One of the most interesting recent developments in homeschooling is the expansion of the practice to populations that historically have not been associated with it. Given the dearth of representative, randomized sampling studies of homeschoolers, it has been very hard to quantify growth of this sort. Many of the most oft-cited studies of homeschoolers, such as those conducted by Brian Ray and HSLDA (which I review here and here), use methods of data collection that lead to an over-representation of conservative Protestants. Even the best quantitative data available can’t deliver even basic information on the racial, socio-economic, or ideological diversity among homeschoolers.
Another, less reliable way of getting at the growth of homeschooling among groups that have not traditionally done it is to attend to newspaper articles and so forth that offer more impressionistic, often intimate portraits of homeschooling. This post briefly makes note of several recent news stories that describe homeschooling among a wide assortment of Americans who are choosing it for many reasons.
Richard Greenberg’s “Right at Home in School” from the August 21, 2008 edition of Washington Jewish Week [Excerpt available here] provides information on several Jewish homeschooling families, not all of them Orthodox. One Conservative and one Reconstructionist family are profiled along with the others. The Jewish families Greenberg interviews sound quite a bit like Chrisitan homeschoolers in their emphasis on Jewish identity and heritage and in their incredulity toward claims that homeschooling stifles socialization. Curricularly, those interviewed tend to be more experiential and experimental in their learning strategies and subject matter. One mother called herself a “carschooler” since her family spends so much time travelling to museums, historic districts, and other places where active learning can take place. The article, like most newspaper stories on homeschooling, is very positive about the whole thing.
Kate Tsubata’s “Alaskan Family Shares on Blog” from the October 27, 2008 issue of the Washington Times [available here] describes the homeschooling practices of a Catholic family with five children in Fairbanks, Alaska. The family has a “nature-centered ‘curriculum’…. It it a little unschoolish, a little unit-study, a little Montessori, a little Charlotte Mason, but mostly just us! We call it us-schooling…”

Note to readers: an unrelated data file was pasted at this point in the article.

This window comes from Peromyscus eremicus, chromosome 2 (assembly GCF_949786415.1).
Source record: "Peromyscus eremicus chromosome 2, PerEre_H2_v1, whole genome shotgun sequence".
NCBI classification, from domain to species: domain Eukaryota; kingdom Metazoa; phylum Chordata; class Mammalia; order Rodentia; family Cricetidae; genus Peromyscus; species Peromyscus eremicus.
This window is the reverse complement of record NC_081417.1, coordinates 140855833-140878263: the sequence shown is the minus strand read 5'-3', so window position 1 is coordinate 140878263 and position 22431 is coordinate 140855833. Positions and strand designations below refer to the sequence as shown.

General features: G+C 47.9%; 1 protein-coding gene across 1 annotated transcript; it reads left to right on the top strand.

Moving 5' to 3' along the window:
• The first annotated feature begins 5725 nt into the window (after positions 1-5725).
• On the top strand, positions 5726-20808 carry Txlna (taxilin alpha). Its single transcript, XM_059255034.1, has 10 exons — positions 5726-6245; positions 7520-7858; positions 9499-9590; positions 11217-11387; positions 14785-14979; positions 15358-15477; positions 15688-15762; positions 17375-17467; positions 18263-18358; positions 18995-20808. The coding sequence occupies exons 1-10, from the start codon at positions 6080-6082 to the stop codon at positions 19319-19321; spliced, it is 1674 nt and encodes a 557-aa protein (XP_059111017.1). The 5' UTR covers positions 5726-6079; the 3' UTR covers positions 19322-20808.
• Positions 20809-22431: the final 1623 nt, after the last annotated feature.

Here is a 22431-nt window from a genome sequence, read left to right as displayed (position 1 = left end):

Another article from Kate Tsubata, titled “Au Pair Helps Out with Teaching Kids” and also from the Washington Times (24 October 2008) describes a dual-career couple, both attorneys, who turned to homeschooling when their kindergarten-aged son tuned out to be a school resister. After an evaluation at Johns Hopkins the couple worked out a homeschooling schedule for their two children with the au pair who was living with them.
Chris Joyner’s “Parents Homeschool to Avoid Vaccination Requirements for Children” from the October 22, 2008 issue of USA Today [available here] describes how parents who worry that vaccines could cause autism or weaken their children’s immune systems are turning to homeschooling to avoid having to vaccinate their kids. While news pieces on homeschooling are usually positive, this one worries that the increasing tendency of homeschoolers to avoid vaccinations could put the nation’s public health at risk. It mentions several recent episodes where unvaccinated homeschoolers were responsible for increased incidences of diseases, including an outbreak of measles in May of 2008 in suburban Chicago where 25 of 30 children who contracted the disease were homeschooled. This article has brought the topic to national attention. It was even parodied on a recent Saturday Night Live Weekend Update segment.
Finally, Penelope Green’s “The Anti-Schoolers” from the October 16, 2008 edition of The New York Times [available here] describes a trend among some high-achieving New Yorkers to keep their young children out of the highly competitive preschool and kindergarten programs so popular among the city’s elite. A group of 12 families with children of similar ages get together twice a week for field trips, reading groups, and other activities. One parent cited “a trend toward too much academic pressure too early” as her reason for keeping her children home. Another cited the “distasteful atmosphere of competition,” much preferring “this village of many different ages and many different belief systems who have decided to spend time together.” One of the mothers rejects the notion that she has become a stay-at-home mom, prefering the term “out-in-the-world-mom” given the rich cultural resources available to her children in New York City. Green quotes Mitchell Stevens, author of the excellent 2001 study Kingdom of Children, who thinks these upscale New Yorkers are simply taking the trend toward hyper-parenting to the next level: “an extreme version of bourgeois parenting.”